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GM’s self-driving division Cruise raises another $1.15 billion

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Post-money valuation is now $19 billion

Cruise self-driving test vehicle navigates the urban streets of San Francisco, California. (Photo by Karl Nielsen)
Cruise self-driving test vehicle navigates the urban streets of San Francisco, California. (Photo by Karl Nielsen)
Photo by Karl Nielsen

Cruise Automation, the self-driving division of General Motors, announced on Tuesday that it has secured a $1.15 billion investment, raising its post-money valuation to an eye-popping $19 billion.

The money was raised from a “group comprising institutional investors, including funds and accounts advised by T. Rowe Price Associates, Inc., and existing partners General Motors, SoftBank Vision Fund and Honda,” Cruise said in a statement.

It’s another enormous boost for GM’s Cruise. Last May, it announced a $2.25 billion investment from the SoftBank Vision Fund, a major venture investment effort that was started by the Japanese tech giant in 2016. Then, in October, GM said it would team up with Honda to design a purpose-built self-driving car. The Japanese automaker said it would devote $2 billion to the effort over 12 years, including a $750 million equity investment in Cruise.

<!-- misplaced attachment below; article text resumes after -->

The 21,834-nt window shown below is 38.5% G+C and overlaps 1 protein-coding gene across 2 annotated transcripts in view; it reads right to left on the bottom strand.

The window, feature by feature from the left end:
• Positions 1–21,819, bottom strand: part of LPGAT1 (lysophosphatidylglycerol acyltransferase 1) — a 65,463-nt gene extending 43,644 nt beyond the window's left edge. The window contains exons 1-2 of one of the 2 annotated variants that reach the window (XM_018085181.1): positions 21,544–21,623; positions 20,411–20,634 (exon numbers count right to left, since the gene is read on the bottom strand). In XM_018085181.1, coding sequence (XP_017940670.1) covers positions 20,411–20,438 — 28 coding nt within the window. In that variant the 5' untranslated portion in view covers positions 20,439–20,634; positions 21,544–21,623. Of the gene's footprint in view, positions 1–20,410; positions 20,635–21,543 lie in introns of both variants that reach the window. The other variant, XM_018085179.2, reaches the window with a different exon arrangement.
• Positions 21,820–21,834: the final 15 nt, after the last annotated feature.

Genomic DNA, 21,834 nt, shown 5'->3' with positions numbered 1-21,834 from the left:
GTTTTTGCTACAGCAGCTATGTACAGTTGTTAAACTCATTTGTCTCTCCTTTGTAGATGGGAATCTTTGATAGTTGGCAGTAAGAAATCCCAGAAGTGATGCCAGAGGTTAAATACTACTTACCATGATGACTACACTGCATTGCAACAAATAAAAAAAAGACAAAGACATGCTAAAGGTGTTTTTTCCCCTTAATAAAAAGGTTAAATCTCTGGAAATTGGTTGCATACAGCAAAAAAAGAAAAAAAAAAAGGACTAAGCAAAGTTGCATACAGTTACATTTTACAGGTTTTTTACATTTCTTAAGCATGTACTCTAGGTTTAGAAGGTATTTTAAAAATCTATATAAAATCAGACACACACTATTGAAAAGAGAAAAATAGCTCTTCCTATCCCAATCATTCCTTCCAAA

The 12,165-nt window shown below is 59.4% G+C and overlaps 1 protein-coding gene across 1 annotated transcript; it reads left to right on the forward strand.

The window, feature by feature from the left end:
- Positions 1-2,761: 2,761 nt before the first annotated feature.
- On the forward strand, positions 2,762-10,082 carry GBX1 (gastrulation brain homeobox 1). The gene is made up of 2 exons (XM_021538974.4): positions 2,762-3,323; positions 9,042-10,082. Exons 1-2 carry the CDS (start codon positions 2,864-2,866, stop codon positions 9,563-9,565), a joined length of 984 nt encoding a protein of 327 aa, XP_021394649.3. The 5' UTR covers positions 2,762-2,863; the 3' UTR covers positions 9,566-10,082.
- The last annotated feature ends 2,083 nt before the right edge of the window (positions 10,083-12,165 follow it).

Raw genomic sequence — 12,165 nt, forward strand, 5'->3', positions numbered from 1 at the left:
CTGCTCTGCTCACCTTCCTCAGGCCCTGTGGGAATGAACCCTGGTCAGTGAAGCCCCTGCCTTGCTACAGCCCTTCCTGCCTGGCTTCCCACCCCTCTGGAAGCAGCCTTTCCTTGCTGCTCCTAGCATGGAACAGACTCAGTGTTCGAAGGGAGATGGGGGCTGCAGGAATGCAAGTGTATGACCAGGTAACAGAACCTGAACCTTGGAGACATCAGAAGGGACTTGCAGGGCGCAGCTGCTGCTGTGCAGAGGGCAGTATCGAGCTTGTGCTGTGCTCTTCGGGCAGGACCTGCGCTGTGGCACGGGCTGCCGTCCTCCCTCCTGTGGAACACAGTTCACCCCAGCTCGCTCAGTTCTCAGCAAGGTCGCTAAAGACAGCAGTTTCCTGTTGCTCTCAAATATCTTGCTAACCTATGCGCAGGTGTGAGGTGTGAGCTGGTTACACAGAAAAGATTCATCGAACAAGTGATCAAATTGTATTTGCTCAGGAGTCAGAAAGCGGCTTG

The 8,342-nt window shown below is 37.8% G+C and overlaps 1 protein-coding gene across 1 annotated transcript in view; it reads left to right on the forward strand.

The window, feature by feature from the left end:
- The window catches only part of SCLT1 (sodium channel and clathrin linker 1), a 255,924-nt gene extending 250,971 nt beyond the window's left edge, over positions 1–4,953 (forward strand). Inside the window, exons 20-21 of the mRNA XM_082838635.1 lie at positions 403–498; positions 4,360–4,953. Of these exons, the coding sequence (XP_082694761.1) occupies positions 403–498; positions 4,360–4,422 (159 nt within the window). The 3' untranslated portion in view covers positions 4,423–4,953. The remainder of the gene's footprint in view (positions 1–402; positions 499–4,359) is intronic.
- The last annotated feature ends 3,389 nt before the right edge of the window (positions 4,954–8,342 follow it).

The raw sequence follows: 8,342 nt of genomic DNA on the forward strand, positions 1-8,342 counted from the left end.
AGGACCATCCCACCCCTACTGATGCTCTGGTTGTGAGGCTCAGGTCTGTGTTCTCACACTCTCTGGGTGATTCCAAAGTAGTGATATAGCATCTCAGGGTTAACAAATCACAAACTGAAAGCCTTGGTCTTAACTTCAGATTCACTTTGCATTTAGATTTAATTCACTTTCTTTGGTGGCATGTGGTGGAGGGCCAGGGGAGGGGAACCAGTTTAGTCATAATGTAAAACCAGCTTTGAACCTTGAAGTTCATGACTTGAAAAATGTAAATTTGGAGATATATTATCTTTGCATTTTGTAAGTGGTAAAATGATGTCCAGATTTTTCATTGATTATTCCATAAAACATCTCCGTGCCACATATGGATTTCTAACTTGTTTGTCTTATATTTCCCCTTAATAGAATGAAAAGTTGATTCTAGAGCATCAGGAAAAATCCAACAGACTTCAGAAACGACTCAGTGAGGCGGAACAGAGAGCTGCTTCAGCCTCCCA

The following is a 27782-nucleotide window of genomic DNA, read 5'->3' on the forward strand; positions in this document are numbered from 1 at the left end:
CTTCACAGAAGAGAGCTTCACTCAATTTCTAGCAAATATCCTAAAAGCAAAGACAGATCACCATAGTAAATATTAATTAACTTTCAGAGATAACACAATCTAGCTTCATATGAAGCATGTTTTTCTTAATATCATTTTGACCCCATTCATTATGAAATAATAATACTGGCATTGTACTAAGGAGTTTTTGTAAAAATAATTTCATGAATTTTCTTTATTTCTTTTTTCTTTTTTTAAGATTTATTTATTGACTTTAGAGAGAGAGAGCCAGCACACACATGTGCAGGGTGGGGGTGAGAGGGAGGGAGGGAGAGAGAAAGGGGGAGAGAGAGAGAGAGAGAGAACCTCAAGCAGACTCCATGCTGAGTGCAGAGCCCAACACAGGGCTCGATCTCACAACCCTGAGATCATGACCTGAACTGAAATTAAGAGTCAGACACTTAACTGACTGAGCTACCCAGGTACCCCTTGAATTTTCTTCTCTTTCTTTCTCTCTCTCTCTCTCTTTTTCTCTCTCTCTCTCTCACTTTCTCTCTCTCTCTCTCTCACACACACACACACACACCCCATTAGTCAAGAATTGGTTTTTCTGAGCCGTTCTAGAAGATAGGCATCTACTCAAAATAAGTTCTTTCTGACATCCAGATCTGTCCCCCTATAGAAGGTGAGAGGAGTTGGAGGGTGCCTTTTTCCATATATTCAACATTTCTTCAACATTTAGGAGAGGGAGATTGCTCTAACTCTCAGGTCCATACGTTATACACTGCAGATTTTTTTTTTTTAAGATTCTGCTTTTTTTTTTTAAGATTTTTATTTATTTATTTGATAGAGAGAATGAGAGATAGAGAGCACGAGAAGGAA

GM bought Cruise in 2016 for $1 billion to jump-start its self-driving efforts. The company has said it plans to deploy its fully driverless cars, without steering wheel or pedals, for commercial ride-hailing use as early as 2019.

By committing to rolling out fully driverless cars in a shortened time frame, GM is seeking to outmaneuver rivals both old and new in the increasingly hyper-competitive race to build and deploy robot cars. Ford has said it will build an autonomous car without a steering wheel or pedals by 2021, while Waymo launched its first commercial ride-hailing service in Phoenix (albeit in a more scaled-back fashion than originally anticipated).

There was a flurry of partnerships and investments around self-driving cars in 2016 and 2017, but that activity has since mostly died down, leading some critics to claim that the technology now finds itself in the “trough of disillusionment.”

To be sure, there are still huge sums of money exchanging hands despite this lull. There was the Cruise-SoftBank deal in May and the Cruise-Honda deal in October. In August, Toyota and Uber said they would join forces to build self-driving cars in a deal that involved the Japanese automaker committing $500 million to the ride-hailing giant. In April 2019, Uber secured another $1 billion from SoftBank, Toyota, and Denso.

There may be disillusionment in this trough, but there are huge piles of money, too.